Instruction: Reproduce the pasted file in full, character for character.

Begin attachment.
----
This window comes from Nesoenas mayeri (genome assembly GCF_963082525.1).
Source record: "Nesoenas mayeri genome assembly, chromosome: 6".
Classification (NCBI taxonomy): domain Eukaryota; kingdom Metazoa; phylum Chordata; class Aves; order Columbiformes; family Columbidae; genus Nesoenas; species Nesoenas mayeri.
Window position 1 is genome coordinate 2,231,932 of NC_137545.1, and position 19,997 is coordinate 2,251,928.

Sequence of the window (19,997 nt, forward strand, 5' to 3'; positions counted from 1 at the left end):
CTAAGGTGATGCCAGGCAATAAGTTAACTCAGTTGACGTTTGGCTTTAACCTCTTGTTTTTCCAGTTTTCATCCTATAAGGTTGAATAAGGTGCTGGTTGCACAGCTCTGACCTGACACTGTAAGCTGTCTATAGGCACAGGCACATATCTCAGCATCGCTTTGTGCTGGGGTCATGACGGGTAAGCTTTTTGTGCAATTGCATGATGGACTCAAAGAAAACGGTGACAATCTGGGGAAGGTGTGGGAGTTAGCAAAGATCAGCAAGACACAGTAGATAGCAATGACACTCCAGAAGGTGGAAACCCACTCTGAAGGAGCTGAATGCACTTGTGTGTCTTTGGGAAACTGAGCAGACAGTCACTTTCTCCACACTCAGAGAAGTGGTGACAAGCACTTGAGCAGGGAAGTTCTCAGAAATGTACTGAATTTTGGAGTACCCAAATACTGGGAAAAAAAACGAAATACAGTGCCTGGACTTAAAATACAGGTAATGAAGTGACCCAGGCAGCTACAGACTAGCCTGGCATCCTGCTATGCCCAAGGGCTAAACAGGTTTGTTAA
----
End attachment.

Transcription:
This window comes from Nesoenas mayeri (genome assembly GCF_963082525.1).
Source record: "Nesoenas mayeri genome assembly, chromosome: 6".
Classification (NCBI taxonomy): domain Eukaryota; kingdom Metazoa; phylum Chordata; class Aves; order Columbiformes; family Columbidae; genus Nesoenas; species Nesoenas mayeri.
Window position 1 is genome coordinate 2,231,932 of NC_137545.1, and position 19,997 is coordinate 2,251,928.

Sequence of the window (19,997 nt, forward strand, 5' to 3'; positions counted from 1 at the left end):
CTAAGGTGATGCCAGGCAATAAGTTAACTCAGTTGACGTTTGGCTTTAACCTCTTGTTTTTCCAGTTTTCATCCTATAAGGTTGAATAAGGTGCTGGTTGCACAGCTCTGACCTGACACTGTAAGCTGTCTATAGGCACAGGCACATATCTCAGCATCGCTTTGTGCTGGGGTCATGACGGGTAAGCTTTTTGTGCAATTGCATGATGGACTCAAAGAAAACGGTGACAATCTGGGGAAGGTGTGGGAGTTAGCAAAGATCAGCAAGACACAGTAGATAGCAATGACACTCCAGAAGGTGGAAACCCACTCTGAAGGAGCTGAATGCACTTGTGTGTCTTTGGGAAACTGAGCAGACAGTCACTTTCTCCACACTCAGAGAAGTGGTGACAAGCACTTGAGCAGGGAAGTTCTCAGAAATGTACTGAATTTTGGAGTACCCAAATACTGGGAAAAAAAACGAAATACAGTGCCTGGACTTAAAATACAGGTAATGAAGTGACCCAGGCAGCTACAGACTAGCCTGGCATCCTGCTATGCCCAAGGGCTAAACAGGTTTGTTAA